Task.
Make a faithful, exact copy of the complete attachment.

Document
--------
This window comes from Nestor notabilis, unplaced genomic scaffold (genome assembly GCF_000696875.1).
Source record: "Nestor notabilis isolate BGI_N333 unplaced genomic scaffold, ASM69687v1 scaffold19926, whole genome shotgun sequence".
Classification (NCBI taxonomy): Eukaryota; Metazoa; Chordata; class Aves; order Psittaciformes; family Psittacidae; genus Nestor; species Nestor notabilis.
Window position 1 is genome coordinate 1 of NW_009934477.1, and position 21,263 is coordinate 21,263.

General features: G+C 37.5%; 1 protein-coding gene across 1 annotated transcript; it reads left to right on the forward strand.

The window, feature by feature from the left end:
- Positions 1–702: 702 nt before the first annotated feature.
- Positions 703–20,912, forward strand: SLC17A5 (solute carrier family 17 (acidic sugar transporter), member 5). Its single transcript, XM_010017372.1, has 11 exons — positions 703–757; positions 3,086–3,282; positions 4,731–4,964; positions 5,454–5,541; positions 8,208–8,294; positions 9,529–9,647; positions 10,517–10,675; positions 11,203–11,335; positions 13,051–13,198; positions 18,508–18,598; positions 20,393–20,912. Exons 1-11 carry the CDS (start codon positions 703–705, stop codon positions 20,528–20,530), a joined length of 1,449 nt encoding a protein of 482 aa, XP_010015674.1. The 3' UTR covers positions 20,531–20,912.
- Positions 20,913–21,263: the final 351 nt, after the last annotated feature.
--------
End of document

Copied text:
This window comes from Nestor notabilis, unplaced genomic scaffold (genome assembly GCF_000696875.1).
Source record: "Nestor notabilis isolate BGI_N333 unplaced genomic scaffold, ASM69687v1 scaffold19926, whole genome shotgun sequence".
Classification (NCBI taxonomy): Eukaryota; Metazoa; Chordata; class Aves; order Psittaciformes; family Psittacidae; genus Nestor; species Nestor notabilis.
Window position 1 is genome coordinate 1 of NW_009934477.1, and position 21,263 is coordinate 21,263.

General features: G+C 37.5%; 1 protein-coding gene across 1 annotated transcript; it reads left to right on the forward strand.

The window, feature by feature from the left end:
- Positions 1–702: 702 nt before the first annotated feature.
- Positions 703–20,912, forward strand: SLC17A5 (solute carrier family 17 (acidic sugar transporter), member 5). Its single transcript, XM_010017372.1, has 11 exons — positions 703–757; positions 3,086–3,282; positions 4,731–4,964; positions 5,454–5,541; positions 8,208–8,294; positions 9,529–9,647; positions 10,517–10,675; positions 11,203–11,335; positions 13,051–13,198; positions 18,508–18,598; positions 20,393–20,912. Exons 1-11 carry the CDS (start codon positions 703–705, stop codon positions 20,528–20,530), a joined length of 1,449 nt encoding a protein of 482 aa, XP_010015674.1. The 3' UTR covers positions 20,531–20,912.
- Positions 20,913–21,263: the final 351 nt, after the last annotated feature.